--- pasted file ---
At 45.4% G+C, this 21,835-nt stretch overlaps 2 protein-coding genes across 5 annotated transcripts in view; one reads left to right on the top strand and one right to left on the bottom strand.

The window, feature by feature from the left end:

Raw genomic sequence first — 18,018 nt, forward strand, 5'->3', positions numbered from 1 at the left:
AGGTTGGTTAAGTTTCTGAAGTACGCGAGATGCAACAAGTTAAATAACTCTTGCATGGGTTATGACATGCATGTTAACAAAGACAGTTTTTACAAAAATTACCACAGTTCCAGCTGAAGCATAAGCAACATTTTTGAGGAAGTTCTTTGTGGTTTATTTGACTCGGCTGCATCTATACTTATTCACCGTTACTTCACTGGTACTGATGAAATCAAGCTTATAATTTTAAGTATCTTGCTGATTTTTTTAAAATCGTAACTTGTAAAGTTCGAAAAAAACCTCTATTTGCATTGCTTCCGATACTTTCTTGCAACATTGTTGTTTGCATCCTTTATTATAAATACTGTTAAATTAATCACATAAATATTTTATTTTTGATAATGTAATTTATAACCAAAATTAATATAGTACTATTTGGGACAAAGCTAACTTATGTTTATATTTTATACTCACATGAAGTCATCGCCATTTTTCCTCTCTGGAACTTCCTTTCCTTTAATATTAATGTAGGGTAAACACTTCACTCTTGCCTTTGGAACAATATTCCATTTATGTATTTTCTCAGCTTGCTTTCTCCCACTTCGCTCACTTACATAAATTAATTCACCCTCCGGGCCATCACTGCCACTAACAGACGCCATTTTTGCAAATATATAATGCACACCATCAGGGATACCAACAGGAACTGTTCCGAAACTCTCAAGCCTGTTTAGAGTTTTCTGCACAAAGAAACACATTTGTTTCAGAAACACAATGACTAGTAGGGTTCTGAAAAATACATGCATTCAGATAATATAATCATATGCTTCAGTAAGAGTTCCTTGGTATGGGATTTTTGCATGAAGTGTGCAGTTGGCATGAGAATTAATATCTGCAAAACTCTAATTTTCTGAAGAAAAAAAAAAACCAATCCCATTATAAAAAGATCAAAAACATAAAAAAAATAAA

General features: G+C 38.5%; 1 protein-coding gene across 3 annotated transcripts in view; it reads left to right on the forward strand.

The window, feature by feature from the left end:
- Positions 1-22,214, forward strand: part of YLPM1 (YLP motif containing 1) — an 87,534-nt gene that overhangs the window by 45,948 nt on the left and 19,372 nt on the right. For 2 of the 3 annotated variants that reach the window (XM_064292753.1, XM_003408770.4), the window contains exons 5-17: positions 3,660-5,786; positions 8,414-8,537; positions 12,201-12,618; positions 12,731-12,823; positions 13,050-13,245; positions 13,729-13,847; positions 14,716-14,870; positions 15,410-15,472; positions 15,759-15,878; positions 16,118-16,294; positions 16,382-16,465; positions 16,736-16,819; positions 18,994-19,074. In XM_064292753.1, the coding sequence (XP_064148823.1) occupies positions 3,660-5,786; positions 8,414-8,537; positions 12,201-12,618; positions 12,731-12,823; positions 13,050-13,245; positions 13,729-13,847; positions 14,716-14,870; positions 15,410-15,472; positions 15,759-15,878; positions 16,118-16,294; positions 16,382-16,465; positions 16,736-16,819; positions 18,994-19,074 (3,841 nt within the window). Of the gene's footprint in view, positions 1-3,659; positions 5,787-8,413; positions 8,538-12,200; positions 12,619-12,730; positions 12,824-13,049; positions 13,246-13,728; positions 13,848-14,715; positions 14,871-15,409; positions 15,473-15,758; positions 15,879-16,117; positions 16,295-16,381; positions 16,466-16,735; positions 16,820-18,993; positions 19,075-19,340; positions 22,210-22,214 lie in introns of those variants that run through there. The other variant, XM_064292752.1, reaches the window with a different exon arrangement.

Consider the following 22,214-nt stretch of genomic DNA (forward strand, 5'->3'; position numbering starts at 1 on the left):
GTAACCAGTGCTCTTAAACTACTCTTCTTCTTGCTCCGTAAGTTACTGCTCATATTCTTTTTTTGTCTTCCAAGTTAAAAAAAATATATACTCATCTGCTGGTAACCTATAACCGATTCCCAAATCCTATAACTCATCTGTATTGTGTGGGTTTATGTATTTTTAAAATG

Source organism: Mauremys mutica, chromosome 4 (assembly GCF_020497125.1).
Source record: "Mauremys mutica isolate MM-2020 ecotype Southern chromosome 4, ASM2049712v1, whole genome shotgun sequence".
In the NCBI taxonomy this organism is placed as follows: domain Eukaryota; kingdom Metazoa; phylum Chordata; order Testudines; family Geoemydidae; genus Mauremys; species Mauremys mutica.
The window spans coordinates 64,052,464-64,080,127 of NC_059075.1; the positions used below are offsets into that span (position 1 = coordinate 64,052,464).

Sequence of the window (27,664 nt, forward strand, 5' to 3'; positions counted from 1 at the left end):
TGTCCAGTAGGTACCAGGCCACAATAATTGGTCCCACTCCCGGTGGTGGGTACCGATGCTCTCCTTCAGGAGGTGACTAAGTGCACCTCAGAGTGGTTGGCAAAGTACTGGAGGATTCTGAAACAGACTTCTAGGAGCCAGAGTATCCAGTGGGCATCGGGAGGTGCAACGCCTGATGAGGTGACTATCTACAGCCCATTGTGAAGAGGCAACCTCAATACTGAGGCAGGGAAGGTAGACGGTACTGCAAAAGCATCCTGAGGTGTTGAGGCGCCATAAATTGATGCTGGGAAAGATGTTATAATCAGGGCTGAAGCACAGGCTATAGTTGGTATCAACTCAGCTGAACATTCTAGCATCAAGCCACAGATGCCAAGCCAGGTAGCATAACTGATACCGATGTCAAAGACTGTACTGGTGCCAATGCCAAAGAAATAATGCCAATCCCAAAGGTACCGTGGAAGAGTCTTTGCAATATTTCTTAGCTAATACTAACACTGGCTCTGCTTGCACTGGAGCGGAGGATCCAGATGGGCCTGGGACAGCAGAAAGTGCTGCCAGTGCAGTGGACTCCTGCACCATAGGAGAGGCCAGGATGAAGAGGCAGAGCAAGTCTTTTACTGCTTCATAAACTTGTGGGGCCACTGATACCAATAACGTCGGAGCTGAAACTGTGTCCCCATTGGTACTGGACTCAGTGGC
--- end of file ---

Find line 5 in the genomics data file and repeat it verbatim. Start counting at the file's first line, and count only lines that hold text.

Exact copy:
General features: G+C 38.5%; 1 protein-coding gene across 3 annotated transcripts in view; it reads left to right on the forward strand.